"No one else tried, before. Really, that's what it comes down to."

As you were negotiating, you made the decision to be ready to mail if the company turned you down, and your mailing reached shareholders days before the company's letters did, is that right?

That's correct, Mr. Callon said. "It's impossible to know what the counterfactual looks like," to know if that timing made a difference. Ichigo hoped for a yes from Kohtetsu's management, but decided it needed to be prepared for a no.

How do institutional investors in Japan view shareholder democracy?

"Many asset managers worry about the brand risk, and don't want to be out there in the headlines, disagreeing with management," Mr. Callon replied. Institutional voting was very limited, which in his view is unfortunate. "We need, at a minimum, their vote."

What was Ichigo's cost?

"All in, less than $200,000. If we had to do it again, I would guess $70,000," since with the Kohtetsu proxy "we spent tons of time with lawyers trying to figure out how we were supposed to do it, and now we know."

Could the company have postponed the shareholder meeting?

Yes, "and we would have been fine with that," he answered.

Ichigo's goal was to be "different, in a respectful way." It couldn't go along with the idea "that the choice was between passive shareholding," the most extreme form being cross-shareholding, which blocks shareholders from exercising their rights, and "a sort of attack-style activism."

"At the end of the day, we wanted to stand up for shareholders. And if we walked away on this, who was going to do it? But it was a difficult process."

Could you and Mr. Ross both speak on the question of hostile offers, Steel Partners and Sapporo and other transactions?

Presider Wilbur Ross of WL Ross & Co. responded, "As some of you know we operate a fund called Taiyo, which is an activist fund but does not do hostile transactions. Maybe one step removed even from what Scott is doing."

"We found in general that there's a whole group of Japanese managements who would like to improve corporate governance, and are happy to work with the large individual outside holder."

"In our own case, our policy is not to go over 5 percent unless the management is willing to issue a press release welcoming us, so that's how far we go. So what we do is if the management doesn't want to do what we think are good things, we just don't get to a major position; we exit. So it's a degree farther passive, but not passive."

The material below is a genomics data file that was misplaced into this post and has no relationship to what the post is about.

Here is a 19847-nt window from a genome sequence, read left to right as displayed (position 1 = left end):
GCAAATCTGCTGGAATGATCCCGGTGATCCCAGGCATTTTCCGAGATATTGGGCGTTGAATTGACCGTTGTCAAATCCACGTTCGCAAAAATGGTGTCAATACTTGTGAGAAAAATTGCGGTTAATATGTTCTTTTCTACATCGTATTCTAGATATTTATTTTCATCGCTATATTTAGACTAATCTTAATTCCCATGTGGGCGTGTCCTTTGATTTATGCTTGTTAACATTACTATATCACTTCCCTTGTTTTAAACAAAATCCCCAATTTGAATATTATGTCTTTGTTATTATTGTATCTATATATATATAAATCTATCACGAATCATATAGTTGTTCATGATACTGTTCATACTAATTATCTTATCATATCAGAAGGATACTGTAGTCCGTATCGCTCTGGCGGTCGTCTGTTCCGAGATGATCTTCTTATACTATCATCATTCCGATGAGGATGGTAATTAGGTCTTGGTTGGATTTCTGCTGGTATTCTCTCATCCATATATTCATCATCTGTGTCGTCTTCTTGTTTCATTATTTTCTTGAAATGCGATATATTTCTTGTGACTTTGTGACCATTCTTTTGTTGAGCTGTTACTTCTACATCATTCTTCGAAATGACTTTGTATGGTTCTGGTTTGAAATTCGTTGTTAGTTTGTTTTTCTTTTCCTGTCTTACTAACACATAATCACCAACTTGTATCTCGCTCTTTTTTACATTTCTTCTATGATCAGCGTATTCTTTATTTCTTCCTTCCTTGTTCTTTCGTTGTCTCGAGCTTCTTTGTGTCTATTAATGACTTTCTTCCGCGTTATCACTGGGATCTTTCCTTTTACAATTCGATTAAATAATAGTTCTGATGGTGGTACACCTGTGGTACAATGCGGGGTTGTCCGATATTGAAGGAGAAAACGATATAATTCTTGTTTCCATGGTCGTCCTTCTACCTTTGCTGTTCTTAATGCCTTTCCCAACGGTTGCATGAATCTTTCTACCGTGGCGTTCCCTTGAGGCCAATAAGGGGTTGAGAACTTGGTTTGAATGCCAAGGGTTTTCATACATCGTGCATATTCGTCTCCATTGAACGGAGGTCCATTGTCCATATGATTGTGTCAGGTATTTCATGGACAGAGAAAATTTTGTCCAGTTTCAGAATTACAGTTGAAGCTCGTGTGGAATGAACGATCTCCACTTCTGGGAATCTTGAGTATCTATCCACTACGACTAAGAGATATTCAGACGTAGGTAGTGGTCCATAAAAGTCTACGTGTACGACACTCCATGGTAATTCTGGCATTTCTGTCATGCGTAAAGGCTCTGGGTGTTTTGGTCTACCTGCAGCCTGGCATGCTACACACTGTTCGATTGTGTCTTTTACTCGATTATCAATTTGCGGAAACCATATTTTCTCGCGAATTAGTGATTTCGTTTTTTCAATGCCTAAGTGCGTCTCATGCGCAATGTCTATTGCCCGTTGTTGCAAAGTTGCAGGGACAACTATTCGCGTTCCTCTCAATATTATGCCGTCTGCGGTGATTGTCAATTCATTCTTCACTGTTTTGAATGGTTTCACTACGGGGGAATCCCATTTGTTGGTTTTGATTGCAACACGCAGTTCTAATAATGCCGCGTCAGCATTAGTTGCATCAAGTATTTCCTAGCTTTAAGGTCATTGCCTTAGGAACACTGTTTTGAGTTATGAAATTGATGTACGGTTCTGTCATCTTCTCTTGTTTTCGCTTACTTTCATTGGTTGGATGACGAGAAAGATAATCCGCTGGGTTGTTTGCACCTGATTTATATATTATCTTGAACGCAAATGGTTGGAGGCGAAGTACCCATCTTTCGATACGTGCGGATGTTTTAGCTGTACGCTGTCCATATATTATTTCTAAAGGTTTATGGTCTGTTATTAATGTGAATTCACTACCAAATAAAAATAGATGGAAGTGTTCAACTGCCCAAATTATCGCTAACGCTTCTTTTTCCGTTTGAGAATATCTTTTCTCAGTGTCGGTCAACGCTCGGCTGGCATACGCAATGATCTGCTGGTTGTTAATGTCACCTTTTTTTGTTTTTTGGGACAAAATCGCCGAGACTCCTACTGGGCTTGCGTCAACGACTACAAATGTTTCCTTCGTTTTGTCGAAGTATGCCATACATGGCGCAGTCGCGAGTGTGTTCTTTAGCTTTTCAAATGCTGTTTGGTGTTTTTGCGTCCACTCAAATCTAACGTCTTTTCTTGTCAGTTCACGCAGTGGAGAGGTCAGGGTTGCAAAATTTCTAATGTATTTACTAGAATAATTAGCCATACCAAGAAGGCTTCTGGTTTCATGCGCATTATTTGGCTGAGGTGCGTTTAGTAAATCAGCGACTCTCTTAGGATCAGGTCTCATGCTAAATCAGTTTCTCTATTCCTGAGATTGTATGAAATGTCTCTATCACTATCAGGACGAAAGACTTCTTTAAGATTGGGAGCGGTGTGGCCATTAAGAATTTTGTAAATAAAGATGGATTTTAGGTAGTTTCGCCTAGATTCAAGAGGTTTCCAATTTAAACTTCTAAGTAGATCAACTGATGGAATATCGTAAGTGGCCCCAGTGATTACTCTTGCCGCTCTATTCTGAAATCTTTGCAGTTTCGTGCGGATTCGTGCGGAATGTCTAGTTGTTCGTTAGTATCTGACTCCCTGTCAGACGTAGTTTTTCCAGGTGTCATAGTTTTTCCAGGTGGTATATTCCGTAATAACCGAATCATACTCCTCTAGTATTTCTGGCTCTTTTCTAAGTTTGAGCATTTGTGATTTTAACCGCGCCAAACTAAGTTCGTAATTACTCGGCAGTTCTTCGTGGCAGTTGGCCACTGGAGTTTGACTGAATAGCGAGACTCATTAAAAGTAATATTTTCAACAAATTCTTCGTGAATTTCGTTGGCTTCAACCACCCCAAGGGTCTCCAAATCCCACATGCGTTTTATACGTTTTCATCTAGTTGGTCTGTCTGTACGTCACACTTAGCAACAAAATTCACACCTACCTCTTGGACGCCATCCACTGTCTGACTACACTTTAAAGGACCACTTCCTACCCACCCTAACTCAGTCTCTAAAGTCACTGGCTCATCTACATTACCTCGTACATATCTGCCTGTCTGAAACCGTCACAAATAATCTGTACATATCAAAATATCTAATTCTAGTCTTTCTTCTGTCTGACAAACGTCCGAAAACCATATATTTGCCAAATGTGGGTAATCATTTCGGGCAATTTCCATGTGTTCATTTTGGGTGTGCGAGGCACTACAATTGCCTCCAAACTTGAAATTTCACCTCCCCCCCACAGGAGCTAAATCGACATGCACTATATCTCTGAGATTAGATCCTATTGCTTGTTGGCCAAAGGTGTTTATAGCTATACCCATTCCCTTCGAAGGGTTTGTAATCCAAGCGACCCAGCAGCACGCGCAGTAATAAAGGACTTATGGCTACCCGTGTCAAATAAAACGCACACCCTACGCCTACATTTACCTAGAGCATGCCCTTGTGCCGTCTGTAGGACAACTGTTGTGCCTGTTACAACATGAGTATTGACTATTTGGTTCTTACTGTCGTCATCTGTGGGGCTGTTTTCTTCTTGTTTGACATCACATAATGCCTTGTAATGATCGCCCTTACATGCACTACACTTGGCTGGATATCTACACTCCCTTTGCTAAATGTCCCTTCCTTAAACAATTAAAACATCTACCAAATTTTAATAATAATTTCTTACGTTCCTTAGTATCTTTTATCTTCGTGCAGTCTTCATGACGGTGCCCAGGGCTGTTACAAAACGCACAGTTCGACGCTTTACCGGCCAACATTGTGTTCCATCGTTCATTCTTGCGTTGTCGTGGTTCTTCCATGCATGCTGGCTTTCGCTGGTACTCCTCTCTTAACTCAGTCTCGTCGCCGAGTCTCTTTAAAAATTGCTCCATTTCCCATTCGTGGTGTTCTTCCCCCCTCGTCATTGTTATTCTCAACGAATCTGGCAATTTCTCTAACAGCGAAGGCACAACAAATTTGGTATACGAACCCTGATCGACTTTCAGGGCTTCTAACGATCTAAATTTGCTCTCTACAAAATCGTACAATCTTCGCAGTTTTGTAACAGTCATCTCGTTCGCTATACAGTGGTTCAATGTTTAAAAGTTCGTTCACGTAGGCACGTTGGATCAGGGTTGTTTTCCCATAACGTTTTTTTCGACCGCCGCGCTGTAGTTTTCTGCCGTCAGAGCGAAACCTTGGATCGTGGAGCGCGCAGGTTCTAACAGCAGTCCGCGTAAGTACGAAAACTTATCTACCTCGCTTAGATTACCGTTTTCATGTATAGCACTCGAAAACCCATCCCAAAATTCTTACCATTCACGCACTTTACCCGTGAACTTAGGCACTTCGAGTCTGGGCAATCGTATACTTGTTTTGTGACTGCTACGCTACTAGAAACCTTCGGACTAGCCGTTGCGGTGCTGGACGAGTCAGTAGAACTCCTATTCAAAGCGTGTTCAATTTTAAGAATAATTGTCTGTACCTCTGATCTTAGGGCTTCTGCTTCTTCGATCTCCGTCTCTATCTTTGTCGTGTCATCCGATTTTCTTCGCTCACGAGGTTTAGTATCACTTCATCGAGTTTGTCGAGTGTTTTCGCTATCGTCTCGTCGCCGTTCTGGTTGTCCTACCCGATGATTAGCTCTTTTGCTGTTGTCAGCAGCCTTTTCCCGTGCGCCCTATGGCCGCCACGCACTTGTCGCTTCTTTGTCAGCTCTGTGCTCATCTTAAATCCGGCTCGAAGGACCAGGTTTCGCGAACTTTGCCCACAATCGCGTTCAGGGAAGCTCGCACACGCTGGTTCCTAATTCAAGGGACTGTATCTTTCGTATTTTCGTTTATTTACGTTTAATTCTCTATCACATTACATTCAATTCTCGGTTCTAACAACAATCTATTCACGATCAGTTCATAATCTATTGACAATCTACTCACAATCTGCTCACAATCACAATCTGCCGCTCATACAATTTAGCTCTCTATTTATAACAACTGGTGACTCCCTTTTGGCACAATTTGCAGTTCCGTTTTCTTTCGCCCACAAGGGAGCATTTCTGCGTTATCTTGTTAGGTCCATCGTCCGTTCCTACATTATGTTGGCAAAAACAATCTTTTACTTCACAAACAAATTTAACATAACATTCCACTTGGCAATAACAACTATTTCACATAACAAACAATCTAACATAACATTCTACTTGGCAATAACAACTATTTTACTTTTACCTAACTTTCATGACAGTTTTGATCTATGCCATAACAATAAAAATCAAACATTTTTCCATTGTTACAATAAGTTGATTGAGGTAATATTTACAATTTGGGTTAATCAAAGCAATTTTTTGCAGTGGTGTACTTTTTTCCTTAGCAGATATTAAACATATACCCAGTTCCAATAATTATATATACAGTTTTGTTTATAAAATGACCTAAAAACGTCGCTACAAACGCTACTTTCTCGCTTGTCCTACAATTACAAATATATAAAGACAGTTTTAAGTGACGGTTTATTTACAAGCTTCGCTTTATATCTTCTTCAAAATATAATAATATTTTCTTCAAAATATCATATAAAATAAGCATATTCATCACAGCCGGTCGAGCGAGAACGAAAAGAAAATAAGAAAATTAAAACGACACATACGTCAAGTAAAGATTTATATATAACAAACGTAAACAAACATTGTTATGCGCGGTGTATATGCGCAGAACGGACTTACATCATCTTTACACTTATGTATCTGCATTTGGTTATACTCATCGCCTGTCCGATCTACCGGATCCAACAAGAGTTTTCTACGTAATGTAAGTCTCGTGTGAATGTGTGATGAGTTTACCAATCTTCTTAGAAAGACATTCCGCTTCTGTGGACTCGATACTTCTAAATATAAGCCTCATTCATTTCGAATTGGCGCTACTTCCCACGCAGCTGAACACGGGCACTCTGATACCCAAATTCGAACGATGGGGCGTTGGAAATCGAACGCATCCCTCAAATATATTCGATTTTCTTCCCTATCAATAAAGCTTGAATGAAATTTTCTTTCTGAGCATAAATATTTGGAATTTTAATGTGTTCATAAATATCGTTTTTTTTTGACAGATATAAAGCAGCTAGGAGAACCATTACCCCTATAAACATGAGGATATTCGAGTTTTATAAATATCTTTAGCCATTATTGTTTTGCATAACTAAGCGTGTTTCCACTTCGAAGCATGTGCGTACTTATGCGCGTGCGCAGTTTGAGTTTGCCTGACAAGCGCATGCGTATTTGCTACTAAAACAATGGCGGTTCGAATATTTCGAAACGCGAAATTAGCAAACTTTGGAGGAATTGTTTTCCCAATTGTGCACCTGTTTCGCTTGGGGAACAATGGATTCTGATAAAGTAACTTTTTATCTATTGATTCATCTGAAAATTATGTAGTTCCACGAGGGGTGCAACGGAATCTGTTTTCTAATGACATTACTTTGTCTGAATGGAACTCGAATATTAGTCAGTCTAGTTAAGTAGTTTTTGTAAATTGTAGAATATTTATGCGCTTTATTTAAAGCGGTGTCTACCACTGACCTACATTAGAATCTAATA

"And my guess is that Scott's preference would be that he never had to do a proxy fight, that they had been able to reason it out with the management."

Mr. Callon concurred. "As Wilbur pointed out though, we do take the hard cases. Some of the biggest misvaluations, and therefore the most shareholder suffering, are with managements who have been somewhat intransigent, and we try to work though those situations to create a more positive outcome."

How extensive was the media coverage?

Media coverage was significant. "But at start I knew none of the media, so I took every meeting," every interview request, and they were usually long interviews, an hour or two long, replied Mr. Callon.

People always ask about the impact of being a foreigner--"I'm an American, and I also am an immigrant to Japan. I've been there nearly two decades. I have the Japanese equivalent of a green card. My wife's also American, but we've raised our family in Japan, and we are all Japanese speakers. At the end of the day, the Japanese media were very fair. I am grateful for that."

Do you see shareholder activism in Japan being relatively restricted?

The Kohtetsu vote, shareholders' challenge to restaurant company Rex Holdings' MBO, a third-party offer of an 83 percent premium for real estate company TOC after management had offered a 30 percent premium--these are three recent instances where the shareholder market is saying "this has been mispriced, and we're not going to lie down, we're going to challenge it," Mr. Callon responded.

"If your question is, should you bet on more shareholder activism in Japan, I think the answer is yes."

--Katherine Hyde